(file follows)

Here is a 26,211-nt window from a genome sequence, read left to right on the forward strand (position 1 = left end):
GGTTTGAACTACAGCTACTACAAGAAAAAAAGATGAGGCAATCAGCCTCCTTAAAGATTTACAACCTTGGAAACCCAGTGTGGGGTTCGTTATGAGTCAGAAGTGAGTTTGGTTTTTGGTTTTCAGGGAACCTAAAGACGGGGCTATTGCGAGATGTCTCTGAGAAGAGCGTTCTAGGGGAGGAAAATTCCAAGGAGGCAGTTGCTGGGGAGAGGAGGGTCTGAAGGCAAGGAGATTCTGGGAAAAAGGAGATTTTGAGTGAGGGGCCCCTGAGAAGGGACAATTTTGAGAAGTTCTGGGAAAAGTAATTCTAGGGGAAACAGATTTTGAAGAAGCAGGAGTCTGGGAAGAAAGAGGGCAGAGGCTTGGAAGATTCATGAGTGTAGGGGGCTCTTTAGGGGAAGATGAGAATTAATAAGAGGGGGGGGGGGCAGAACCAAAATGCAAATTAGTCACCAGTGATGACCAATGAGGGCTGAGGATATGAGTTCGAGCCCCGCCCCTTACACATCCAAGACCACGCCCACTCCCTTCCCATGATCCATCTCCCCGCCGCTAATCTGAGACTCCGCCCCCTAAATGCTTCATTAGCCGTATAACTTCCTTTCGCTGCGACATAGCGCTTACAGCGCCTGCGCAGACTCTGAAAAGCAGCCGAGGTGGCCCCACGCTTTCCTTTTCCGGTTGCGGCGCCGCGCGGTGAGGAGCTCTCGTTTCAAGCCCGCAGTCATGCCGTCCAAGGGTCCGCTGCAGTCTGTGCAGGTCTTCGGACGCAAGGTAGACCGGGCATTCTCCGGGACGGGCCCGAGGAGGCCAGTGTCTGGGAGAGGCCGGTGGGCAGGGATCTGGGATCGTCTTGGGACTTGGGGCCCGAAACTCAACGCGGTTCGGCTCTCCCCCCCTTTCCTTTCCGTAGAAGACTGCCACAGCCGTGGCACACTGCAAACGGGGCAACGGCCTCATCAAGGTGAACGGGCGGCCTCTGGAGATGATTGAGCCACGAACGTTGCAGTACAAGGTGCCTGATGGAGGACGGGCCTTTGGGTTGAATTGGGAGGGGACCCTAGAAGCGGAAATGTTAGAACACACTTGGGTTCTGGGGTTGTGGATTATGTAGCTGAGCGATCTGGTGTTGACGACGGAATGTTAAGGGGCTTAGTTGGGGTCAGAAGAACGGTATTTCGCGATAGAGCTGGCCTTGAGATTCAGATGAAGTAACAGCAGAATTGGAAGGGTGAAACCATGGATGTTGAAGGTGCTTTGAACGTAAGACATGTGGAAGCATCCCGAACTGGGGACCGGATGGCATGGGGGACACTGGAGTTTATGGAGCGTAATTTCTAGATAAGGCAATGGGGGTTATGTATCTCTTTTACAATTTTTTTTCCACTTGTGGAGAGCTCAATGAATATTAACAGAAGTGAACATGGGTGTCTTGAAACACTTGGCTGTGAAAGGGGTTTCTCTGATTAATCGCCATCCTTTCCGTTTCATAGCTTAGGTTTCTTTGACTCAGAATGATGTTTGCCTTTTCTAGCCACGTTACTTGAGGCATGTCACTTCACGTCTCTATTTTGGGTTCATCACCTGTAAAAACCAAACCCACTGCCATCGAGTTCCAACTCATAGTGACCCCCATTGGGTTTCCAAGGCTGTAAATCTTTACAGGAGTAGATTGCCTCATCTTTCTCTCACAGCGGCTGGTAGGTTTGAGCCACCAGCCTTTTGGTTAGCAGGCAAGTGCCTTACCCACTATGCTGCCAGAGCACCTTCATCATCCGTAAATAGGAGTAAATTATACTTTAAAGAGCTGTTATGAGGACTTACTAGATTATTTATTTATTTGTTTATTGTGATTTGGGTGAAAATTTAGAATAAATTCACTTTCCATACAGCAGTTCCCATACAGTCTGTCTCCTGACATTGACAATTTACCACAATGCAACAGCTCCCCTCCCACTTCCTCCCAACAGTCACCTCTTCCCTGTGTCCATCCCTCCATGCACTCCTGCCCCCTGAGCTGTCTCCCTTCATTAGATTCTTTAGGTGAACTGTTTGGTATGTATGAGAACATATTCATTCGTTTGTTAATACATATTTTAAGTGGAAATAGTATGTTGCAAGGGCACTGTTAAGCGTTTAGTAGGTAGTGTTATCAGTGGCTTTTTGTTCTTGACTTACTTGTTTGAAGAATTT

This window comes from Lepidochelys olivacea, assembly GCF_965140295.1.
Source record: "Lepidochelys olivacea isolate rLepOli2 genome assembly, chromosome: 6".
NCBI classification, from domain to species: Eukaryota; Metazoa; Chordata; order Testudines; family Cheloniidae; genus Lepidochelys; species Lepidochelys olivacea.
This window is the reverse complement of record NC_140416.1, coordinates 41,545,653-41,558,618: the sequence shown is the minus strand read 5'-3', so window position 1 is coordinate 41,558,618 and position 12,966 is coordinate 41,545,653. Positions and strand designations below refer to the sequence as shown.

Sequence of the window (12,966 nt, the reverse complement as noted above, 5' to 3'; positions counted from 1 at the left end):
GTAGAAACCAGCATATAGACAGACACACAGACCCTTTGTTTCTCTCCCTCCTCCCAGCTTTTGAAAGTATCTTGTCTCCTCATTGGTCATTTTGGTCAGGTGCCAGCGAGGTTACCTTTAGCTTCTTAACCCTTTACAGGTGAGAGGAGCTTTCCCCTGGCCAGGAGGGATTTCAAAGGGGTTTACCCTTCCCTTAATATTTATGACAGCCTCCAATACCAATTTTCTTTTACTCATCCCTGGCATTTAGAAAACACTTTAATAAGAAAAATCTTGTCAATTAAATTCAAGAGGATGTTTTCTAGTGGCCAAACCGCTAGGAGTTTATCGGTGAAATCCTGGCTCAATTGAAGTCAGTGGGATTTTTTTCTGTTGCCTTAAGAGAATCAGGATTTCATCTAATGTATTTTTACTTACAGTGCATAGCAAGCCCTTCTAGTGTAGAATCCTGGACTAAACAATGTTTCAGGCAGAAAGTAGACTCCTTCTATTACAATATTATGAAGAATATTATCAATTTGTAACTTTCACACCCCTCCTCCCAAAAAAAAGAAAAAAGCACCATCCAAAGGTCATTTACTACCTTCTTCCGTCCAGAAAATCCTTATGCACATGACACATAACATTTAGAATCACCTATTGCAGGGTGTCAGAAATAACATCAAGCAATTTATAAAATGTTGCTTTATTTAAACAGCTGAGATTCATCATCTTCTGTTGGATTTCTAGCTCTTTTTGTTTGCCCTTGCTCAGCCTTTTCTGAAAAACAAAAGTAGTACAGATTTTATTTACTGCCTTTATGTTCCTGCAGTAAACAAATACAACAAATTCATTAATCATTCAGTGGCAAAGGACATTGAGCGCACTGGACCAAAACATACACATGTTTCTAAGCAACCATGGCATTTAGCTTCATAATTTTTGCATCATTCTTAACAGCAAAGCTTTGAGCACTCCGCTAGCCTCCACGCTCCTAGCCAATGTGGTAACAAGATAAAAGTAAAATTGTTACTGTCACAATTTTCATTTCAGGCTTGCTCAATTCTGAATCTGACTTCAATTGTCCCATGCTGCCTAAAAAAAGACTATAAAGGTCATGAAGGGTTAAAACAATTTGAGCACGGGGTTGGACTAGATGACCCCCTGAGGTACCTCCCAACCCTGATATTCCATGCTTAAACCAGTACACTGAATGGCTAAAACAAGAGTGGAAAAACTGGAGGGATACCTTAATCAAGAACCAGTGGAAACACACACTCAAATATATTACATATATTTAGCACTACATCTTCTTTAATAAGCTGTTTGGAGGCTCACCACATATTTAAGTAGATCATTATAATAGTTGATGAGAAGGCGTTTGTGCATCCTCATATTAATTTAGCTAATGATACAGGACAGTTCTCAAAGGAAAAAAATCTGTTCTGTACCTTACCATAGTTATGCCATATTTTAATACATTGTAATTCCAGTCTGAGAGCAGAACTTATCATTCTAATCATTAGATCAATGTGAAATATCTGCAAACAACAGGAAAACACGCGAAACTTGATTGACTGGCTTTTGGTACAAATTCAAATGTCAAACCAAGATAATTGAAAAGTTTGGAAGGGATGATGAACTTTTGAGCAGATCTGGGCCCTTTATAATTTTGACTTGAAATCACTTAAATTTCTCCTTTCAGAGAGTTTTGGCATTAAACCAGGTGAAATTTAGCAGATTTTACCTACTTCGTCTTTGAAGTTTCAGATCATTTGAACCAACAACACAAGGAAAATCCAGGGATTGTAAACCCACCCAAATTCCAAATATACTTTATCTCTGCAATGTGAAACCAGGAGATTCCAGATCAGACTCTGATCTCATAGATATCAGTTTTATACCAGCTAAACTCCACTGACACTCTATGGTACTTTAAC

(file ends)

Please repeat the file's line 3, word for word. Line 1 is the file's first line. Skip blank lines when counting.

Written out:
This window comes from Lepidochelys olivacea, assembly GCF_965140295.1.